The 7 Colours of Health

I bought a book entitled "What color is your diet?" last year. Written by the director of the UCLA center for human nutrition, it contains lots of useful information on the properties of foods and how they impact the body. It explains the major differences in diets across the world and how these influence the incidence of cancer, heart disease and other health problems.

The book suggests that to stay healthy and reduce the risk of cancer etc we should eat not 5, but at least 7 portions of fruit and veg each day. It presents 7 colour categories and provides a list of fruit and veg that fall into each category. Each colour is important for a different reason and the book recommends that we eat at least one item of each colour every day.

At present I do not eat the 7 colours or even 7 portions of fruit and veg each day, but I do consider this to be my goal. Even ignoring the possible health benefits it will make for a varied and interesting diet and encourage me to grow some more unusual fruit and vegetables.

Each recipe that I post contains the number of colours that it includes in brackets.

The red colour group contains no vegetables and only four fruits. However, it is probably one of the easiest groups to eat every day as it contains what is often a staple food in cooking: the tomato. Also in the red group are watermelons, pink grapefruits and red papayas.

Each of these fruits contain the powerful antioxidant lycopene. Lycopene has been considered a potential agent for the prevention of some types of cancers, particularly prostate cancer. It is more available from cooked tomato products and juices than raw tomatoes and over 80% of lycopene in the American diet comes from just four products: tomato soup, pasta sauce, tomato ketchup and tomato juice. Lycopene is now also available as a dietary supplement.

The white/green colour group includes garlic, onions, spring onions, leeks, celery, pears, white wine, endive, artichokes, asparagus and chives. Plants in the onion family contain allicin, which has been shown to have anti-tumour effects. Foods in this group are also rich sources of flavonoids, which when consumed result in a reaction by the body involving an increase in the antioxidant capacity of the blood. This in turn plays a role in the prevention of cancers and of cardiovascular disease.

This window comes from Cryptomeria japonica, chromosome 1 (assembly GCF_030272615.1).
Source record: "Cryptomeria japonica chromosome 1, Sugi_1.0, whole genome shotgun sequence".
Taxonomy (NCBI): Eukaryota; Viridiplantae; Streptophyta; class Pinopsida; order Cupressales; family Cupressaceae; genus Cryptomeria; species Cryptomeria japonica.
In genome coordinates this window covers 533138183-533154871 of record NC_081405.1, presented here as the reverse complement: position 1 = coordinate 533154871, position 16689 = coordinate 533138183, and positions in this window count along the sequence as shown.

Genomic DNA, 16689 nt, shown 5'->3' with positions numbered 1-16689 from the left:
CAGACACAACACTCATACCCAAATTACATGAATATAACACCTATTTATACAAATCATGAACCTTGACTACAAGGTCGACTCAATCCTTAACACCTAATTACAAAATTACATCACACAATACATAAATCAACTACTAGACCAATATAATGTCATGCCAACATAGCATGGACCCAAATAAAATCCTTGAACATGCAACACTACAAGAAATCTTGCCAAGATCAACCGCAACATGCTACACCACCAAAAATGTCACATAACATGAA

The orange colour group provide alpha- and beta-carotenes. Foods in the orange colour group include carrots, pumpkins, sweet potatoes, acorn squash, winter squash, cantaloupe melons, mangos and apricots (but not oranges!).

Of these, carrots and sweet potatoes can be considered "star foods" from a health-perspective. Carrots are high in antioxidants and protect the body from certain types of cancer. They boost the immune system and are useful in treating a range of ailments, from poor night vision to stomach ulcers. I shall write a separate post about the sweet potato another time.

The orange/yellow colour group includes oranges, orange juice, tangerines/satsumas/clementines, kumquats, guava, lemons, nectarines, papayas, peaches, pineapple, starfruit, yellow grapefruit and yellow passionfruit. These provide beta-cryptothanxin, a a carotenoid that helps with vitamin and mineral exchange between cells.

The red/purple group contains a huge array of fruits including cherries, figs, lychee, plums, prunes, purple passionfruit, pomegranates, red apples, red grapes (and red wine), red pears and a number of berries including cranberries, blueberries, blackberries and strawberries. It also contains aubergines, beetroots, red cabbage, red onions and red peppers. These contain anthocyanins, powerful antioxidants that may have a beneficial effect on heart disease.

The green group contains only vegetables and includes broccoli, Brussels sprouts, cabbage, chinese cabbage (bok choi), cauliflower, kale and swiss chard. These stimulate the genes in your liver to turn on the production of enzymes that break down the cancer-causing chemicals in the body.

The yellow/green group contains mostly vegetables, but also includes kiwi fruit, avacados and honeydew melons. The vegetables include courgettes, cucumber, green beans, green peppers, peas, romaine lettuce, spinach, sweetcorn, yellow peppers and mustard or turnip greens. These contain carotenoids that contribute to eye health. Lower intakes have been associated with cataracts and a condition that causes blindness.